“I did not support the ‘tent camping policy’ and I still don’t,” Wheeler announced. “I would like to see more compassion alternatives to living in the street, living by the park, and connecting people with housing alternatives.”
Many of those in the audience respond when Mayor Wheeler says he’s never supported the city’s “tent camping policy”.
Questions about ‘zombie houses’
A neighbor stepped up and asked why “zombie houses” – structures that have typically fallen into foreclosure and are supposed to be vacant but attract campers – why those homes are not secured. “They are allowed to destroy the people that live within their vicinity, and act as safe houses for criminal activities,” the neighbor charged. “If the Portland City Council can quickly put in rules against ‘no-cause evictions’, why can’t we enforce rules about these houses, to get their owners to change their behavior?”
Commissioner Chloe Eudaly explains the role of her Bureaus in dealing with “zombie houses”.
She’s now in charge of the Office of Neighborhood Involvement and the Bureau of Development Services, said Commissioner Chloe Eudaly. She told how in 2010, several city agencies convened a study, and developed and implemented a coordinated strategy to mitigate “zombie house” issues – homes which then numbered about 700.
Eudaly pointed out that before 2016, the city hadn’t foreclosed on a property for about 30 years. “As you can imagine, it’s rather complicated, especially given the recession, just figuring out who actually owns the house; this can be a lengthy process,” Eudaly said.
Mayor Wheeler proposes two ideas that may lower the impact of “zombie homes” on neighbors.
Mayor Wheeler agreed that few of these properties had been foreclosed upon, because of the “due process to prevent government from taking people’s homes. It is, by design, very hard for the government to take people’s homes away from them – it can actually take years.”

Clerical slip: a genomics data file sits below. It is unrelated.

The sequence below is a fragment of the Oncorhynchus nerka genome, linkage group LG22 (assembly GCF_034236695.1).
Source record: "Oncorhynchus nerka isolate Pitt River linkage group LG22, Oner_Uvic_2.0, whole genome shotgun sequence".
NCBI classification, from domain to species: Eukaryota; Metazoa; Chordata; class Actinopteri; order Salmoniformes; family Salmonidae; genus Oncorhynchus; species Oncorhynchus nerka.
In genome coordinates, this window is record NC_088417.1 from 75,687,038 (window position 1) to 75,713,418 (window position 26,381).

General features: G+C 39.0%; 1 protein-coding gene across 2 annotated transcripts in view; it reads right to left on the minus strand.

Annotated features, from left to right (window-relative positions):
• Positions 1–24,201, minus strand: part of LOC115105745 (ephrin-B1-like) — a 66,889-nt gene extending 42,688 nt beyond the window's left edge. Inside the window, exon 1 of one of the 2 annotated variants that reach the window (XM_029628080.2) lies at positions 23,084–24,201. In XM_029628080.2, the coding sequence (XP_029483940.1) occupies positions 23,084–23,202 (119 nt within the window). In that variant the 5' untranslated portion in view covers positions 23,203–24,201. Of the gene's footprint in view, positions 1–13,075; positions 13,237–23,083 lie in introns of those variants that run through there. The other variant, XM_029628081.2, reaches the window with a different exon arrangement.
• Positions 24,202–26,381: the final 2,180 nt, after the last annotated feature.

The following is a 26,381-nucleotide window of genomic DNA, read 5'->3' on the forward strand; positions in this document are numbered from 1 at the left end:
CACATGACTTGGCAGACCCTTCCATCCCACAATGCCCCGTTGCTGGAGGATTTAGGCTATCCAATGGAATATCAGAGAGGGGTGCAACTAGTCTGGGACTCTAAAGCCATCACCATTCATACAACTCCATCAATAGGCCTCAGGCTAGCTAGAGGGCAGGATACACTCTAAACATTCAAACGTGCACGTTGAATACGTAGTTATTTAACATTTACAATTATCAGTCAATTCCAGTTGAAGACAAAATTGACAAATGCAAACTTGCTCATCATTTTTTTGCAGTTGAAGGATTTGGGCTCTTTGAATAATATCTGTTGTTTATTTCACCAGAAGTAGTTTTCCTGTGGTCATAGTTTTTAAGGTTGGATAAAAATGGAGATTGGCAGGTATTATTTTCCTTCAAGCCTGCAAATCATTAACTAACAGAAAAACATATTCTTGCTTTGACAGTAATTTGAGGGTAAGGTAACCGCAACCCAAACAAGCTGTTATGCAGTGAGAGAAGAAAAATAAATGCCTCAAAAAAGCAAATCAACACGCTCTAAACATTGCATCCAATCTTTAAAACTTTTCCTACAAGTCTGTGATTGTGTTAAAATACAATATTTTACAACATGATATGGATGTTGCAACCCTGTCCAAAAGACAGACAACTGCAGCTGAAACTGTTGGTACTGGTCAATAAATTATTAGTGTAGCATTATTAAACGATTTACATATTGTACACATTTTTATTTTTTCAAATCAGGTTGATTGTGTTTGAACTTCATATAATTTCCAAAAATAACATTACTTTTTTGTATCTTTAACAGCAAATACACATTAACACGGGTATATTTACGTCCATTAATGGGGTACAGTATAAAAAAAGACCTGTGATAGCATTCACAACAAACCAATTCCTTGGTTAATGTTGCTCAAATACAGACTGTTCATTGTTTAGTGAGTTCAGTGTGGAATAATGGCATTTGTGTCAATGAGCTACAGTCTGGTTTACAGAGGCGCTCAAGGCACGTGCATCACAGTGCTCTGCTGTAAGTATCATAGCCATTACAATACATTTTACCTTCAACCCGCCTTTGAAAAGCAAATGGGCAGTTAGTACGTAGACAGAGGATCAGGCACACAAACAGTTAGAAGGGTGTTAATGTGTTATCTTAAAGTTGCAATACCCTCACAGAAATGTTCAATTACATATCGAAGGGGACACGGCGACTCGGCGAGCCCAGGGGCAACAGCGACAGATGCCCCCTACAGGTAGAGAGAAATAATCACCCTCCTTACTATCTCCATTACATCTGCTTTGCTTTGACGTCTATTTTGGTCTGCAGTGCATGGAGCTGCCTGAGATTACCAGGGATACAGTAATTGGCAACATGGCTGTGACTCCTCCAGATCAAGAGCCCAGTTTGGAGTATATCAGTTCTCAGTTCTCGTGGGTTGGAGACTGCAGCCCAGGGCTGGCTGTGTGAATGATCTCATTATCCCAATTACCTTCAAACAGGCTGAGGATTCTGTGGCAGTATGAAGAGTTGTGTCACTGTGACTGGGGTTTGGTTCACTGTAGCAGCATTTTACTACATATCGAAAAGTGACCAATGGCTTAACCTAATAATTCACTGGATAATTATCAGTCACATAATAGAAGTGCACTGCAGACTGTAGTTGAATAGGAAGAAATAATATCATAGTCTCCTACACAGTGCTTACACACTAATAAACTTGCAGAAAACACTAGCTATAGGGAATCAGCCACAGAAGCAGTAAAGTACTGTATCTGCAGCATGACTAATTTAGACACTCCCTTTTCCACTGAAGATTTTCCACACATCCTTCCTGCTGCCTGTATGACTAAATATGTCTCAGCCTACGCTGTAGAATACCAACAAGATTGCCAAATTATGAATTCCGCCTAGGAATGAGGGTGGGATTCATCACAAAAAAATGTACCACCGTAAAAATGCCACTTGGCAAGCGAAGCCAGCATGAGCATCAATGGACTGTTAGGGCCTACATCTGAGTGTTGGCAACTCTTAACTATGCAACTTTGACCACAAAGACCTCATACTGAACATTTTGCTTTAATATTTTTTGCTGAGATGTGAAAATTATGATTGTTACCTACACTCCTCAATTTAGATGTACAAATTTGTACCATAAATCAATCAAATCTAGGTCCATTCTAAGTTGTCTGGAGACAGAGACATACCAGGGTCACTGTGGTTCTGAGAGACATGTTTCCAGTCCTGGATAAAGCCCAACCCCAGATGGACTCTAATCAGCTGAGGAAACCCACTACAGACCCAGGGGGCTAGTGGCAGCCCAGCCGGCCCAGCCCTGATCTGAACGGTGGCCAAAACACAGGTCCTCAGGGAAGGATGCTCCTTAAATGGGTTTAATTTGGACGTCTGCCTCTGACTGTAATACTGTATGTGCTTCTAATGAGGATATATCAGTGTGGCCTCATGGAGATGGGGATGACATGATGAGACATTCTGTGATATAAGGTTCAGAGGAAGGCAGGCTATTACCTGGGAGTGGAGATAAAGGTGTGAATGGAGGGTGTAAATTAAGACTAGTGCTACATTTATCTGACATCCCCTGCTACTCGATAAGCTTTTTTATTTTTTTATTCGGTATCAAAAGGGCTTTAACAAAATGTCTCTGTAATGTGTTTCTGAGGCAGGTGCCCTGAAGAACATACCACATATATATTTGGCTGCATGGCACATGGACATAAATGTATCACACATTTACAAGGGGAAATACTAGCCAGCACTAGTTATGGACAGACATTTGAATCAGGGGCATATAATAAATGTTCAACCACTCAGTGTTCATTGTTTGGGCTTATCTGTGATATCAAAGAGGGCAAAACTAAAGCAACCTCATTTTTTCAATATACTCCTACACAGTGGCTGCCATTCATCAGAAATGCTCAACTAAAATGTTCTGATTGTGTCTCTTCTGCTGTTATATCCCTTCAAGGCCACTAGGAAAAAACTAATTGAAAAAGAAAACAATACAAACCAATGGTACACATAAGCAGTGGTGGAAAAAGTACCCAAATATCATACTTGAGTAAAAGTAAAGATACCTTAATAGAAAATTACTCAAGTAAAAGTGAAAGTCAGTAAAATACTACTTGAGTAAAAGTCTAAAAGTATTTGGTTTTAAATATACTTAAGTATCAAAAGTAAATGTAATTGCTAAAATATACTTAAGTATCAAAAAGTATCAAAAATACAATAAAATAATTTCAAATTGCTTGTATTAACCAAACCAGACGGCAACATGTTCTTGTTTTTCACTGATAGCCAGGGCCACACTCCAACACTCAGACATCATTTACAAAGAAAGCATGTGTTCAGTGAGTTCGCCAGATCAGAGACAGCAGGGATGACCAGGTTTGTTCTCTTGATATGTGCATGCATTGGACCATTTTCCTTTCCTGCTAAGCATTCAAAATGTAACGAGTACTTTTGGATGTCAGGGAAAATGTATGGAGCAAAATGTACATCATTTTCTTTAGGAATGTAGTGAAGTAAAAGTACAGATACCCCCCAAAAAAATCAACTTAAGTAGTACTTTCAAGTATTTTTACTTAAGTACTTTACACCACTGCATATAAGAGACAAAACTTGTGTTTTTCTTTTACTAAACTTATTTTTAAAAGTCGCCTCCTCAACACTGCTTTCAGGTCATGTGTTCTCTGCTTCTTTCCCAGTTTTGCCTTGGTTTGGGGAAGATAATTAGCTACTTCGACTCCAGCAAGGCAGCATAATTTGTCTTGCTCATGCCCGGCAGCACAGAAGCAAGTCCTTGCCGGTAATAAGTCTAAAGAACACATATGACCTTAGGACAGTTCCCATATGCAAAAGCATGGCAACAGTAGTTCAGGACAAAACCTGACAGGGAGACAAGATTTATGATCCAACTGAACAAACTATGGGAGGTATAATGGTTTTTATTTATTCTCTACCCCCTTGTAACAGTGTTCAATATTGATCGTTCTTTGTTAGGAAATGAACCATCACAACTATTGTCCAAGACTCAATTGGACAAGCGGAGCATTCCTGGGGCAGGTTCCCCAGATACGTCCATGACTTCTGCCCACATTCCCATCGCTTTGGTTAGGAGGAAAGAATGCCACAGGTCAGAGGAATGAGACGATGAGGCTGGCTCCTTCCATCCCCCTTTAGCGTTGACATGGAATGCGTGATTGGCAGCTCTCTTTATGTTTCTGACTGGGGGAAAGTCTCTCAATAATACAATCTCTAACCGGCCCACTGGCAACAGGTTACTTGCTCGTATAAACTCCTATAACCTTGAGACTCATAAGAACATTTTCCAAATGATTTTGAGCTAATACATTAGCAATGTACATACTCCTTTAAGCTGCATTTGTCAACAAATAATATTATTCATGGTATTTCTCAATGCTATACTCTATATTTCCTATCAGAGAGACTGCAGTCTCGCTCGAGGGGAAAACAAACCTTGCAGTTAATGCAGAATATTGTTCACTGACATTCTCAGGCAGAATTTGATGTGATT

There are two suggestions to reduce the impact of “zombie homes” on neighbors, Wheeler put forward:
- Have more of a police presence
- Put a large fence around the property, and bill the property owners for erecting the fence.
Tom Borden listens as Cora Potter asks about jurisdictional issues and making truly “safe routes to school”.
Long time Lents neighbor Cora Potter stepped to ask how city agencies iron out jurisdictional issues with ODOT and TriMet. “The MAX stations and the I-205 Multi-Use Path are dangerous; ODOT is not responsive, and it takes months for them to come out, putting our children in danger.”
Another neighbor, Tom Borden, also condemned conditions along the I-205 Multi-Use Path – especially at the Steele Street Footbridge. “Like our family, hundreds of kids cross the footbridge that [leads to the south edge] of Lent Elementary.
Parents say they’re concerned for the safety of their kids as they cross the Steel Street Footbridge between homes, Oliver P. Lent School, and the Waddles Boys & Girls Club. Map image courtesy Google © 2017
“Kids using the footbridge have to walk right by a number of homeless camps that are set up along the Multi-Use Path – and these camps fill the greenbelt next to the bridge, and are an extreme safety hazard to these children,” Borden alleged, pointing out that many kids actually cut through the encampments when leaving school and heading over to the Waddles Boys & Girls Club on SE Harold Street.
“How about a ‘no tolerance, no camping zone’ where children are present?” Borden asked.
“The multijurisdictional approach is absolutely imperative,” Wheeler responding, citing efforts near the transit station on SE Flavel Street, just east of 92nd Avenue. “We got together with TriMet and ODOT and actually did some cleanup in that area, so we’ve begun the process of collaborating. I’m sympathetic to the fact that ODOT only has two people cleaning camps – but, it’s a new day, and we have new issues confronting our city.
“Just as I have committed to a community policing model, they need to commit to making sure that their areas are safe as well,” the Mayor added. “There should be areas where we can carve out a completely safe zone where children are walking to school, for everyone’s safety.”
Commissioner Dan Salzman responds to a question about the high number of abandoned vehicles in Lents.
The next question posed by a neighbor was regarding the number of abandoned vehicles, both stripped cars and apparently abandoned RVs, in the neighborhood.